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At some point in the last year I noticed that my Android device (HTC 10, Android 8.0.0) WiFi would turn on even when I had it turned off. I found out there is a permission called CHANGE_WIFI_STATE, which allows apps to enable/disable WiFi on my device.

I don't want this to happen. I want to be in full control of the WiFi state, for several reasons including the desire to avoid using bad WiFi without forgetting the access point name and key.

Is there any way I can achieve this without uninstalling the guilty apps? Ideally, I'd like to revoke access to the CHANGE_WIFI_STATE permission for all apps present and future, but I would be OK with doing it per-app too.

migrated from superuser.com Nov 1 '18 at 13:09

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  • Easiest way would be to use a Firewall. See Firewall tag android.stackexchange.com/questions/tagged/firewall – beeshyams Nov 1 '18 at 13:37
  • @beeshyams I don't see how a firewall could apply. Can you explain what you mean? – TheQuickBrownFox Nov 1 '18 at 14:52
  • Using a firewall, configure it to permit wifi access to apps of your choice. Access /denial will be firewall rules based making it irrelevant whether the app changes the state of wifi – beeshyams Nov 1 '18 at 14:57
  • @beeshyams The WiFi state is still relevant because all other apps can use it when it's enabled. Unless I keep changing the firewall rules for all apps whenever I want to enable/disable WiFi. So that doesn't answer the question unfortunately. – TheQuickBrownFox Nov 1 '18 at 15:25
  • You set the rules once to allow /deny app wise. If you want to change on need base you do it manually over riding the rules through firewall. For example app A never gets permissible to use Wifi ; app B always is permitted and so on. That's the firewall rule. You want to permit app A to use, change the Firewall settings. If this usage is not what you want, probably you should clarify more in your question – beeshyams Nov 1 '18 at 15:33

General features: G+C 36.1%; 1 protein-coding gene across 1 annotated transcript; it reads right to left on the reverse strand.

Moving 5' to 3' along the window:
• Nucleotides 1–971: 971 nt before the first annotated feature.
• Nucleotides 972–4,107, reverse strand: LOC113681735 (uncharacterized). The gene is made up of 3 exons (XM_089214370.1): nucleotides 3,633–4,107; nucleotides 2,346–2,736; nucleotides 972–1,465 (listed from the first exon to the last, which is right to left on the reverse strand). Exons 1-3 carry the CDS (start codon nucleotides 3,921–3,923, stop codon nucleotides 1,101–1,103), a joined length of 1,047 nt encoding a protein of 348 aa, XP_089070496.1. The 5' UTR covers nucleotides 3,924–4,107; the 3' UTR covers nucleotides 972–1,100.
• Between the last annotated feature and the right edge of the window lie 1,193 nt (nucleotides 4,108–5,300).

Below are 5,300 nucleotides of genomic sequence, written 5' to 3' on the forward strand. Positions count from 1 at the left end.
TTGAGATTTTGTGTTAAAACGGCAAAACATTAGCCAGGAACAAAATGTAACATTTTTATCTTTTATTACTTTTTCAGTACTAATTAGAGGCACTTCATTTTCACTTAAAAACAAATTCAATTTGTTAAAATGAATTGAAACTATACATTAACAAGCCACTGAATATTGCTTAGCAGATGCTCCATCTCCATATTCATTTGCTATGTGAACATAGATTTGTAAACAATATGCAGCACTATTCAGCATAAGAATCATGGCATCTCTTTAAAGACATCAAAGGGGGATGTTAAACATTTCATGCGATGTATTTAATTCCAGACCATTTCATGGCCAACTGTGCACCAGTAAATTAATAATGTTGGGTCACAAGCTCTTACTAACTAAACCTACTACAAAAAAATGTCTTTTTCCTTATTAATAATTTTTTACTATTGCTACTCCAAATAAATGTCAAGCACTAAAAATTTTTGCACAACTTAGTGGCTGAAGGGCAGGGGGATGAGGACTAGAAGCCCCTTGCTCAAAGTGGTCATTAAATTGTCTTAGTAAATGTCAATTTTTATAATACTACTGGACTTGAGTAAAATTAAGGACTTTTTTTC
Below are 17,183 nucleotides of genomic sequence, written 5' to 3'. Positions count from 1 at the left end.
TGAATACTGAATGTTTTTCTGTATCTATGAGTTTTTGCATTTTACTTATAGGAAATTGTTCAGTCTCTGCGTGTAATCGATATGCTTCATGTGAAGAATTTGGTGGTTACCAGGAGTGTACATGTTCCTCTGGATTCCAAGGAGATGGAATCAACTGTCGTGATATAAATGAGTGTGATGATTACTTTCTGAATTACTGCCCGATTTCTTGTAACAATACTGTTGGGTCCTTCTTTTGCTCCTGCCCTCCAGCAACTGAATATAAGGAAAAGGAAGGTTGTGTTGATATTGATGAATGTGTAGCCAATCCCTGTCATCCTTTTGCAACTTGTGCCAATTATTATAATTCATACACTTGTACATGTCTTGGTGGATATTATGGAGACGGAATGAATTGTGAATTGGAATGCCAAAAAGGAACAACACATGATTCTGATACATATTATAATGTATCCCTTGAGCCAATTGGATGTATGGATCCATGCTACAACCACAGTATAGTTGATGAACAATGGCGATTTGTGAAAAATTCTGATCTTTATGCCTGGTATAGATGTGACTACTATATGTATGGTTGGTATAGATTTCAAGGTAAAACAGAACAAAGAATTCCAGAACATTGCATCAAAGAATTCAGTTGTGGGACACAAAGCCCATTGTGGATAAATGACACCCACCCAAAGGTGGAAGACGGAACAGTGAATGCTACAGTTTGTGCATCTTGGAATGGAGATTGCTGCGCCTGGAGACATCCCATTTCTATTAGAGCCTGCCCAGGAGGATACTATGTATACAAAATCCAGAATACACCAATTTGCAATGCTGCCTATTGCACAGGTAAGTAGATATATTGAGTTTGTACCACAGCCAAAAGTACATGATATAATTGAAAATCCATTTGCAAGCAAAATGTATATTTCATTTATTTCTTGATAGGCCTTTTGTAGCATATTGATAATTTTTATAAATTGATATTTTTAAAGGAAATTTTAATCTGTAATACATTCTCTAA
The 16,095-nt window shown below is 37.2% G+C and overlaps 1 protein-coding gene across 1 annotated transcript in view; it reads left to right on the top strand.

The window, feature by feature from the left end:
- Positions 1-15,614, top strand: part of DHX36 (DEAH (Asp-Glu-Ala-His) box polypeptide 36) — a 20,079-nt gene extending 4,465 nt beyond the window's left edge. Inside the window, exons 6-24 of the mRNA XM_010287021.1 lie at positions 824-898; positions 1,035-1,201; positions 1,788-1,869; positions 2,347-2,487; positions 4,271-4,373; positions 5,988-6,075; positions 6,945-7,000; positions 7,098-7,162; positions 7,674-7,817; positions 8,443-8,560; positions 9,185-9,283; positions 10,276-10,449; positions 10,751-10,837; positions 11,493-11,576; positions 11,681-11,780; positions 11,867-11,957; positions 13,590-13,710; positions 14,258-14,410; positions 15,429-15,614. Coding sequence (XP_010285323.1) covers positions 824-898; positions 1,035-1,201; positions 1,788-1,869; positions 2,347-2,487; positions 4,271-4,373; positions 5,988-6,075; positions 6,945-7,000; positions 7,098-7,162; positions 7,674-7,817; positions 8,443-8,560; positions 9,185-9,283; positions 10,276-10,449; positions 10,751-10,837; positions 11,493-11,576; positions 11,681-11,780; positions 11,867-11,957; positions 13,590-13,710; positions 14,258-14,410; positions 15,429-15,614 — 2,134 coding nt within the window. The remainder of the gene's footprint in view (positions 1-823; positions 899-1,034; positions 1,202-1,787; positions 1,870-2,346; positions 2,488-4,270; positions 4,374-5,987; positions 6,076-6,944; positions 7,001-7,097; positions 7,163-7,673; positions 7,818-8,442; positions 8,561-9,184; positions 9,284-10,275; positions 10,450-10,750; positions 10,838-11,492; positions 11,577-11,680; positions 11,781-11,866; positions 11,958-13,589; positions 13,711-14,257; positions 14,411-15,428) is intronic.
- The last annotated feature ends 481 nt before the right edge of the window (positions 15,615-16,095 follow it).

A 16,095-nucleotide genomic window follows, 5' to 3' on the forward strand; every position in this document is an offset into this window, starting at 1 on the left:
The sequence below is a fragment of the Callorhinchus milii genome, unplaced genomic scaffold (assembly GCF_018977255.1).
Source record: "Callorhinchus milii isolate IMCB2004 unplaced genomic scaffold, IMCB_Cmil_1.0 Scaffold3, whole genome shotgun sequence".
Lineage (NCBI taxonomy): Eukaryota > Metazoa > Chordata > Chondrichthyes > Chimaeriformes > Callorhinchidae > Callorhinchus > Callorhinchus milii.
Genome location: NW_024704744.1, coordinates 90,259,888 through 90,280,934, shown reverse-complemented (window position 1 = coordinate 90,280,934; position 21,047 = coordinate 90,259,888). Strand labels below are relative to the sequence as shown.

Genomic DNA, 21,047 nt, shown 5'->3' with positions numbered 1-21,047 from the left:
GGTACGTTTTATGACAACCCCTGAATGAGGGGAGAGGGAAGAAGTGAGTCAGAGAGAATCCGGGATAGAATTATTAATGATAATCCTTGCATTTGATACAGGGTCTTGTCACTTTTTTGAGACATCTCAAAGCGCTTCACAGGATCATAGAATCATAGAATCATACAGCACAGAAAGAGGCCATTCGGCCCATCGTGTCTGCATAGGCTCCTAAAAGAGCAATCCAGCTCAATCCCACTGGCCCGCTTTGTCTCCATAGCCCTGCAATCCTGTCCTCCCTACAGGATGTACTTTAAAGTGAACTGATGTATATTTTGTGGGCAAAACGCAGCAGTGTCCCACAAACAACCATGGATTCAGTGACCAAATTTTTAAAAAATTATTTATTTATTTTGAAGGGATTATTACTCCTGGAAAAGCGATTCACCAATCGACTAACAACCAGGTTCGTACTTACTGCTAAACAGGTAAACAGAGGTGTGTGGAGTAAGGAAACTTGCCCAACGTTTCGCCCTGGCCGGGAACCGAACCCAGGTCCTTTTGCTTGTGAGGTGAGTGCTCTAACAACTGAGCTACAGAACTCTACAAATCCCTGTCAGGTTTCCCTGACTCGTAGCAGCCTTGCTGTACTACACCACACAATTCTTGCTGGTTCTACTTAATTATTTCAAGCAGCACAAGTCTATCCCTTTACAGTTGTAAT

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You can use Android's native permission manager (appops) to debar apps from using that permission. While you can use appops command using adb, it can become a pain because you need a PC to get that job done, unless you have root access. As an alternative, there are third-party GUI frontends for appops in Play Store, of which, I use App Ops - Permission Manager. It can work with both rooted and non-rooted phone, although, it would still be relatively painful in non-rooted mode.

The app shows tutorial at initial startup, to setup the mode to grant it the requisite privilege. After that, you just find your app in the list, and toggle that permission listed with the title "Connect and Disconnect from Wi-Fi".

Under App Ops app's settings, you can setup a template (allowing or debarring a permission) which would apply on all the newly installed apps.

  • OK I figured out how to do all that but unfortunately CHANGE_WIFI_STATE doesn't appear in the list of permissions in App Ops, even for apps that I know have the permission. This seemed so promising but it didn't solve the problem. Thanks anyway. – TheQuickBrownFox Nov 4 '18 at 11:04
  • @TheQuickBrownFox The permission is listed with the label "Connect and Disconnect from Wi-Fi". It is hard to believe that the permission cannot be found because I have attached a screenshot in the answer actually. If you have a particular app bothering you, let me know as I would try to test it and then modify my answer accordingly. – Firelord Nov 4 '18 at 14:41
  • "Connect and Disconnect from Wi-Fi" isn't there. It's not listed in the "All permissions" section of the app which lets you "View all permissions supported by your system", so I suppose it's not available at all. My phone is not rooted, by the way. – TheQuickBrownFox Nov 4 '18 at 15:36
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The possible problem might be that the protection level of permission became lower. The category of CHANGE_WIFI_STATE permission moved from "Dangerous" to "Normal". The link for Google Git. This means that permission to change the state of WIFI is granted automatically to application, and app doesn't need to ask for permission during running time to turn it on or off.

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Go to settings -> permissions -> modify system settings and disable all apps' access to the same.

In your device you might find this setting at slightly different location.

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